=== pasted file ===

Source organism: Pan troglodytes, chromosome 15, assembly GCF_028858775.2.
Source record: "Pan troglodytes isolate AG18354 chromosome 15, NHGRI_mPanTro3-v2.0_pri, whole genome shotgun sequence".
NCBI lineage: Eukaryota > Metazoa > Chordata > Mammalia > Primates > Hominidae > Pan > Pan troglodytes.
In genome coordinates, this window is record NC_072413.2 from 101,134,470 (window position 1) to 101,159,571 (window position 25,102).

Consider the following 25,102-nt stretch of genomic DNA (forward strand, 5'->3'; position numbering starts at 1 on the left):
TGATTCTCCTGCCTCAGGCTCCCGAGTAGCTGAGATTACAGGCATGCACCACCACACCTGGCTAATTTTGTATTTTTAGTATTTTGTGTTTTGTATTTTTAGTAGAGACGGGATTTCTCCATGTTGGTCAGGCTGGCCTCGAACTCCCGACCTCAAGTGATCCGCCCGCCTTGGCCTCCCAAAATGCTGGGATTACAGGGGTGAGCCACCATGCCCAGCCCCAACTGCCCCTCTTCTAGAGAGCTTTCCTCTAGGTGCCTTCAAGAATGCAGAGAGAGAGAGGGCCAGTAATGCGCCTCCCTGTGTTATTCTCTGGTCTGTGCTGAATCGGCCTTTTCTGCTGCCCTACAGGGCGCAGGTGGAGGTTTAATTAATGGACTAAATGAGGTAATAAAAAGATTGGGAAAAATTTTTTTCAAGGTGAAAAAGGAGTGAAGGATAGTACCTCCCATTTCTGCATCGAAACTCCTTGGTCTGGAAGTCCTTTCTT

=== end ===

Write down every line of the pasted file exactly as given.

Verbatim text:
Source organism: Pan troglodytes, chromosome 15, assembly GCF_028858775.2.
Source record: "Pan troglodytes isolate AG18354 chromosome 15, NHGRI_mPanTro3-v2.0_pri, whole genome shotgun sequence".
NCBI lineage: Eukaryota > Metazoa > Chordata > Mammalia > Primates > Hominidae > Pan > Pan troglodytes.
In genome coordinates, this window is record NC_072413.2 from 101,134,470 (window position 1) to 101,159,571 (window position 25,102).

Consider the following 25,102-nt stretch of genomic DNA (forward strand, 5'->3'; position numbering starts at 1 on the left):
TGATTCTCCTGCCTCAGGCTCCCGAGTAGCTGAGATTACAGGCATGCACCACCACACCTGGCTAATTTTGTATTTTTAGTATTTTGTGTTTTGTATTTTTAGTAGAGACGGGATTTCTCCATGTTGGTCAGGCTGGCCTCGAACTCCCGACCTCAAGTGATCCGCCCGCCTTGGCCTCCCAAAATGCTGGGATTACAGGGGTGAGCCACCATGCCCAGCCCCAACTGCCCCTCTTCTAGAGAGCTTTCCTCTAGGTGCCTTCAAGAATGCAGAGAGAGAGAGGGCCAGTAATGCGCCTCCCTGTGTTATTCTCTGGTCTGTGCTGAATCGGCCTTTTCTGCTGCCCTACAGGGCGCAGGTGGAGGTTTAATTAATGGACTAAATGAGGTAATAAAAAGATTGGGAAAAATTTTTTTCAAGGTGAAAAAGGAGTGAAGGATAGTACCTCCCATTTCTGCATCGAAACTCCTTGGTCTGGAAGTCCTTTCTT